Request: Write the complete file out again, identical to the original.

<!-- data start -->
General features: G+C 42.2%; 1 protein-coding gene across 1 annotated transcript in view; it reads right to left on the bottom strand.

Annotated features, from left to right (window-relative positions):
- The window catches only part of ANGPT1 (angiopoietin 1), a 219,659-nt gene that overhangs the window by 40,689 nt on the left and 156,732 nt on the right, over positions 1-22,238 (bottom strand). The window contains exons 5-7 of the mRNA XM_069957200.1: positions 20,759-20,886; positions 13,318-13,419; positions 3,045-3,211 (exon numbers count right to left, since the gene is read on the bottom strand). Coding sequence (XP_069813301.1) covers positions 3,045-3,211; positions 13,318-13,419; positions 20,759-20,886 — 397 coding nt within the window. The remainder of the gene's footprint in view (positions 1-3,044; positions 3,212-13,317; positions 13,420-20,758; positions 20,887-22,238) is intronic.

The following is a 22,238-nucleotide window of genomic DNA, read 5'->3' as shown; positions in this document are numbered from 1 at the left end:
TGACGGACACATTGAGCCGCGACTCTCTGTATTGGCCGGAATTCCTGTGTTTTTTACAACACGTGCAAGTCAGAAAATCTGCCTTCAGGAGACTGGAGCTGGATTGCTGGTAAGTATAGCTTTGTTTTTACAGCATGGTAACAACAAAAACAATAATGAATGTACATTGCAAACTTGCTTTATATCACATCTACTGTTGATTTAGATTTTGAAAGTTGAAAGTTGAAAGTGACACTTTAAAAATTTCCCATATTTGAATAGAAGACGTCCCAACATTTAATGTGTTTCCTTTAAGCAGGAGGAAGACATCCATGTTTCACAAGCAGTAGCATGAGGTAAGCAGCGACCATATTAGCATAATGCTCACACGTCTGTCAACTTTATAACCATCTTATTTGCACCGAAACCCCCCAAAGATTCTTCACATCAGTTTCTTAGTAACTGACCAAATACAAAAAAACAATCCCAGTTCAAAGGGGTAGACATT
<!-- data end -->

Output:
General features: G+C 42.2%; 1 protein-coding gene across 1 annotated transcript in view; it reads right to left on the bottom strand.

Annotated features, from left to right (window-relative positions):
- The window catches only part of ANGPT1 (angiopoietin 1), a 219,659-nt gene that overhangs the window by 40,689 nt on the left and 156,732 nt on the right, over positions 1-22,238 (bottom strand). The window contains exons 5-7 of the mRNA XM_069957200.1: positions 20,759-20,886; positions 13,318-13,419; positions 3,045-3,211 (exon numbers count right to left, since the gene is read on the bottom strand). Coding sequence (XP_069813301.1) covers positions 3,045-3,211; positions 13,318-13,419; positions 20,759-20,886 — 397 coding nt within the window. The remainder of the gene's footprint in view (positions 1-3,044; positions 3,212-13,317; positions 13,420-20,758; positions 20,887-22,238) is intronic.

The following is a 22,238-nucleotide window of genomic DNA, read 5'->3' as shown; positions in this document are numbered from 1 at the left end:
TGACGGACACATTGAGCCGCGACTCTCTGTATTGGCCGGAATTCCTGTGTTTTTTACAACACGTGCAAGTCAGAAAATCTGCCTTCAGGAGACTGGAGCTGGATTGCTGGTAAGTATAGCTTTGTTTTTACAGCATGGTAACAACAAAAACAATAATGAATGTACATTGCAAACTTGCTTTATATCACATCTACTGTTGATTTAGATTTTGAAAGTTGAAAGTTGAAAGTGACACTTTAAAAATTTCCCATATTTGAATAGAAGACGTCCCAACATTTAATGTGTTTCCTTTAAGCAGGAGGAAGACATCCATGTTTCACAAGCAGTAGCATGAGGTAAGCAGCGACCATATTAGCATAATGCTCACACGTCTGTCAACTTTATAACCATCTTATTTGCACCGAAACCCCCCAAAGATTCTTCACATCAGTTTCTTAGTAACTGACCAAATACAAAAAAACAATCCCAGTTCAAAGGGGTAGACATT